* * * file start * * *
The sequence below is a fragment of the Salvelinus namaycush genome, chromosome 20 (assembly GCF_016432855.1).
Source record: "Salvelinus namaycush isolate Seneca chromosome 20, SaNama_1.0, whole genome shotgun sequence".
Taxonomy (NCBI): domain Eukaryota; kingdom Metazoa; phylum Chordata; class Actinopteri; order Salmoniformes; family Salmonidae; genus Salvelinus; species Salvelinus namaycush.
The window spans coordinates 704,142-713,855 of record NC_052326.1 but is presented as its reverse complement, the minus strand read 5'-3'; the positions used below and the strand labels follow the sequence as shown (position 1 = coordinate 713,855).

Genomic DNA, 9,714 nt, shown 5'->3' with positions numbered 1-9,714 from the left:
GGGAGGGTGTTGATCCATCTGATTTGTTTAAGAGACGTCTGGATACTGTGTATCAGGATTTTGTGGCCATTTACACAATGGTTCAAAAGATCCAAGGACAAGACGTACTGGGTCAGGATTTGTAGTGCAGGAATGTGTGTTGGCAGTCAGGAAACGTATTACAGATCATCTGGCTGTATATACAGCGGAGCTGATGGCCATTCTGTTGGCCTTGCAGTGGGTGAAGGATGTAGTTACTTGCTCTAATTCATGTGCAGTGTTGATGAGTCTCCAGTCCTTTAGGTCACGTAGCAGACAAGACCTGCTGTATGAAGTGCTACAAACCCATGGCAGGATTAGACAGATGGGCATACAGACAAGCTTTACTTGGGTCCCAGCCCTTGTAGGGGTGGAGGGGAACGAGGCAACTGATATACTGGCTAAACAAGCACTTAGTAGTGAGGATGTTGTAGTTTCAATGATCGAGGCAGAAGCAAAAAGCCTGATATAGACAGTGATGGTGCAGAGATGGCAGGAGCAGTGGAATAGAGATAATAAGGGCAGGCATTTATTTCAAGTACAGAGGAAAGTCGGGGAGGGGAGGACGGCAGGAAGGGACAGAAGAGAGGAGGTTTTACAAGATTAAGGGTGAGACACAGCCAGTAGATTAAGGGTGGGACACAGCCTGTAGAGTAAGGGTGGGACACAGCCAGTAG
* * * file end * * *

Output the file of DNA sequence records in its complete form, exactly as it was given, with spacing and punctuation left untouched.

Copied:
The sequence below is a fragment of the Salvelinus namaycush genome, chromosome 20 (assembly GCF_016432855.1).
Source record: "Salvelinus namaycush isolate Seneca chromosome 20, SaNama_1.0, whole genome shotgun sequence".
Taxonomy (NCBI): domain Eukaryota; kingdom Metazoa; phylum Chordata; class Actinopteri; order Salmoniformes; family Salmonidae; genus Salvelinus; species Salvelinus namaycush.
The window spans coordinates 704,142-713,855 of record NC_052326.1 but is presented as its reverse complement, the minus strand read 5'-3'; the positions used below and the strand labels follow the sequence as shown (position 1 = coordinate 713,855).

Genomic DNA, 9,714 nt, shown 5'->3' with positions numbered 1-9,714 from the left:
GGGAGGGTGTTGATCCATCTGATTTGTTTAAGAGACGTCTGGATACTGTGTATCAGGATTTTGTGGCCATTTACACAATGGTTCAAAAGATCCAAGGACAAGACGTACTGGGTCAGGATTTGTAGTGCAGGAATGTGTGTTGGCAGTCAGGAAACGTATTACAGATCATCTGGCTGTATATACAGCGGAGCTGATGGCCATTCTGTTGGCCTTGCAGTGGGTGAAGGATGTAGTTACTTGCTCTAATTCATGTGCAGTGTTGATGAGTCTCCAGTCCTTTAGGTCACGTAGCAGACAAGACCTGCTGTATGAAGTGCTACAAACCCATGGCAGGATTAGACAGATGGGCATACAGACAAGCTTTACTTGGGTCCCAGCCCTTGTAGGGGTGGAGGGGAACGAGGCAACTGATATACTGGCTAAACAAGCACTTAGTAGTGAGGATGTTGTAGTTTCAATGATCGAGGCAGAAGCAAAAAGCCTGATATAGACAGTGATGGTGCAGAGATGGCAGGAGCAGTGGAATAGAGATAATAAGGGCAGGCATTTATTTCAAGTACAGAGGAAAGTCGGGGAGGGGAGGACGGCAGGAAGGGACAGAAGAGAGGAGGTTTTACAAGATTAAGGGTGAGACACAGCCAGTAGATTAAGGGTGGGACACAGCCTGTAGAGTAAGGGTGGGACACAGCCAGTAG